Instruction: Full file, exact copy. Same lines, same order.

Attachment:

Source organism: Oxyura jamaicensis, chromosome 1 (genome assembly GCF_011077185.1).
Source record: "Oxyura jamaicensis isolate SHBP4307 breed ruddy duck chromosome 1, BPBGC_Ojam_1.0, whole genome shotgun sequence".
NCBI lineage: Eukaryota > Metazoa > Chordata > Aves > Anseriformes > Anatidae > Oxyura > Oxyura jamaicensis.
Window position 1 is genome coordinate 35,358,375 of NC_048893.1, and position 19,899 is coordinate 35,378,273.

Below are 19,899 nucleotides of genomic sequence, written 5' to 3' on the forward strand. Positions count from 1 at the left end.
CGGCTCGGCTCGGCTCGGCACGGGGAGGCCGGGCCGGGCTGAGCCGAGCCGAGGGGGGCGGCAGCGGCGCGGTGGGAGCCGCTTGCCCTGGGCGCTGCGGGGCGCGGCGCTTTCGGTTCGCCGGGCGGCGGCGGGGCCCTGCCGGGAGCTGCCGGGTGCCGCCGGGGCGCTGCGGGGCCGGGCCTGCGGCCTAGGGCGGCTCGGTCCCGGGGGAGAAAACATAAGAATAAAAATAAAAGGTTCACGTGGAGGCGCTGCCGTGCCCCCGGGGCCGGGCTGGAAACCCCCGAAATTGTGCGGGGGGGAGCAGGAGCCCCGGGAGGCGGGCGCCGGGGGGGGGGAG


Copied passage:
Source organism: Oxyura jamaicensis, chromosome 1 (genome assembly GCF_011077185.1).
Source record: "Oxyura jamaicensis isolate SHBP4307 breed ruddy duck chromosome 1, BPBGC_Ojam_1.0, whole genome shotgun sequence".
NCBI lineage: Eukaryota > Metazoa > Chordata > Aves > Anseriformes > Anatidae > Oxyura > Oxyura jamaicensis.
Window position 1 is genome coordinate 35,358,375 of NC_048893.1, and position 19,899 is coordinate 35,378,273.

Below are 19,899 nucleotides of genomic sequence, written 5' to 3' on the forward strand. Positions count from 1 at the left end.
CGGCTCGGCTCGGCTCGGCACGGGGAGGCCGGGCCGGGCTGAGCCGAGCCGAGGGGGGCGGCAGCGGCGCGGTGGGAGCCGCTTGCCCTGGGCGCTGCGGGGCGCGGCGCTTTCGGTTCGCCGGGCGGCGGCGGGGCCCTGCCGGGAGCTGCCGGGTGCCGCCGGGGCGCTGCGGGGCCGGGCCTGCGGCCTAGGGCGGCTCGGTCCCGGGGGAGAAAACATAAGAATAAAAATAAAAGGTTCACGTGGAGGCGCTGCCGTGCCCCCGGGGCCGGGCTGGAAACCCCCGAAATTGTGCGGGGGGGAGCAGGAGCCCCGGGAGGCGGGCGCCGGGGGGGGGGAG